This article examines the efforts of the Special Representative of the UN Secretary-General on Business and Human Rights (SRSG) to identify and clarify the legal status and obligations of corporations under international human rights law. Pursuant to his 2005 mandate, the SRSG has concluded that corporations bear obligations under international criminal law but are not yet direct addressees of duties under other aspects of human rights. Situating the SRSG's conclusions in the context of the cacophonous exchanges among scholars on the subject, this work notes that the SRSG's position is partly at variance with both of the two competing positions on the personality and subjectivity of multinational corporations under international law. The paper explores the possibility of moving beyond the largely sterile debates and the obstacles they pose to properly positioning multinational corporations to play roles in the international legal order commensurate with their size, resources and influence. While the desirability of bringing multinational corporations within the mainstream of international law is unimpeachable, there are many looming challenges that invite caution and present opportunity for deeper reflection before any fundamental changes are undertaken. It concludes by noting that it would still take some time before a definitive assessment can be made of the success or lack thereof of the strategy adopted by the SRSG at the moment - giving States another chance to regulate the activities of corporations within and outside their domain, failing which corporate abuses may advance to intolerable levels that could make international regulation inevitable.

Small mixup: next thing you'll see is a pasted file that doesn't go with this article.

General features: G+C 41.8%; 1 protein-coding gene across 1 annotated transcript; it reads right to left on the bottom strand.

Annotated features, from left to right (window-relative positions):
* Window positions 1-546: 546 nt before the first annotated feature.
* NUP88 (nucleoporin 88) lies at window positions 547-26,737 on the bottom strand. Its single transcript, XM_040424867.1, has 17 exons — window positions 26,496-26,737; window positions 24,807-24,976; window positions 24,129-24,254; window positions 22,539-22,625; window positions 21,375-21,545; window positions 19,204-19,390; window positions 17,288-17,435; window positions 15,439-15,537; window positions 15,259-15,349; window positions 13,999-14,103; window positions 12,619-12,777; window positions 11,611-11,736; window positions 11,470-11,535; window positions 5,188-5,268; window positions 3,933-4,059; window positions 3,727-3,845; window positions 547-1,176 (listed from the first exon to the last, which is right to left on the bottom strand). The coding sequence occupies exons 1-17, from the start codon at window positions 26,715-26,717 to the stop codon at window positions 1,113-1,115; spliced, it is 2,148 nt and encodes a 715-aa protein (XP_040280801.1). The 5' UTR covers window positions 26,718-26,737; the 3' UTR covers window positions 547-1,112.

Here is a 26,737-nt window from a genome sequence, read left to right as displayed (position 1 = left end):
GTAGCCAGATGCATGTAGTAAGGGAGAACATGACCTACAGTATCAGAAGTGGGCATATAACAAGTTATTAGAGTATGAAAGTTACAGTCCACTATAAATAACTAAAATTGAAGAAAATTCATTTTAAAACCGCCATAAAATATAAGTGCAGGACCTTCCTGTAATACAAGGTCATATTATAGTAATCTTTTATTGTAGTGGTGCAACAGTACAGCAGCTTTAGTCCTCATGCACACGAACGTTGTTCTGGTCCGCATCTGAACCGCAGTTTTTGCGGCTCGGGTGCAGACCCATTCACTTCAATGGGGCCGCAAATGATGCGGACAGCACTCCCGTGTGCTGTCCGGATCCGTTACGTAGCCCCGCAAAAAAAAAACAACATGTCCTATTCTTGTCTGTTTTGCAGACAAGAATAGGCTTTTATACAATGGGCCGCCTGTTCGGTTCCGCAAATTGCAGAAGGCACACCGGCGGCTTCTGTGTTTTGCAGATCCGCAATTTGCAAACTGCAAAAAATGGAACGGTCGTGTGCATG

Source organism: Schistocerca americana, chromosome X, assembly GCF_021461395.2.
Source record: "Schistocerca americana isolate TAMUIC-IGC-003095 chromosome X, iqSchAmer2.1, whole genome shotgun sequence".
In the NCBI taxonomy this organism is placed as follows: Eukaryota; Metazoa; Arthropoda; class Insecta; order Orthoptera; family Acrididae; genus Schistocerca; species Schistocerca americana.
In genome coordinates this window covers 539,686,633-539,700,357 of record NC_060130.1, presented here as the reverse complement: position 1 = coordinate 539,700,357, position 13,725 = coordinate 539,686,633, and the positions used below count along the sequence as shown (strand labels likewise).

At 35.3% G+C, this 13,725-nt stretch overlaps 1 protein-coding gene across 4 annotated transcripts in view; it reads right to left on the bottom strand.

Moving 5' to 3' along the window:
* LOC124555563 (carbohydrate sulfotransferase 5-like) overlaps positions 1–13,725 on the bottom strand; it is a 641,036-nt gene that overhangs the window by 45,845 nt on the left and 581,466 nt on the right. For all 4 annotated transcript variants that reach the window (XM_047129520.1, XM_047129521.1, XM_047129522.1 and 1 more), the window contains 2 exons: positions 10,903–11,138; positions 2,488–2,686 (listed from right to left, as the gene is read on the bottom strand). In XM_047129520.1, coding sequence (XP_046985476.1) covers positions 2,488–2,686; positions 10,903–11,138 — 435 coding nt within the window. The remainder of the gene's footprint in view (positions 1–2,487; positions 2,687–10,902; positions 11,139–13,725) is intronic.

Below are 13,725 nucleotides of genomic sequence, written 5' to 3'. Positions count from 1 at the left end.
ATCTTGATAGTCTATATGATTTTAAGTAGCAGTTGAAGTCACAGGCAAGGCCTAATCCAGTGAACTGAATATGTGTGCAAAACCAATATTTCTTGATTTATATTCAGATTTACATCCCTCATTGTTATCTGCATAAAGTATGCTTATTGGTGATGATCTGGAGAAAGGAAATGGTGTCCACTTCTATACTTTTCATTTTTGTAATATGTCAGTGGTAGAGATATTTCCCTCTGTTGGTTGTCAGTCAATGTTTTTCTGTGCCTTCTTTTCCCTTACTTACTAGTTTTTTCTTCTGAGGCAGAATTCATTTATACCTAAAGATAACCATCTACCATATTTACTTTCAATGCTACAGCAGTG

Corporate Accountability and Liability for International Human Rights Abuses: Recent Changes and Recurring Challenges,
Nw. J. Int'l Hum. Rts.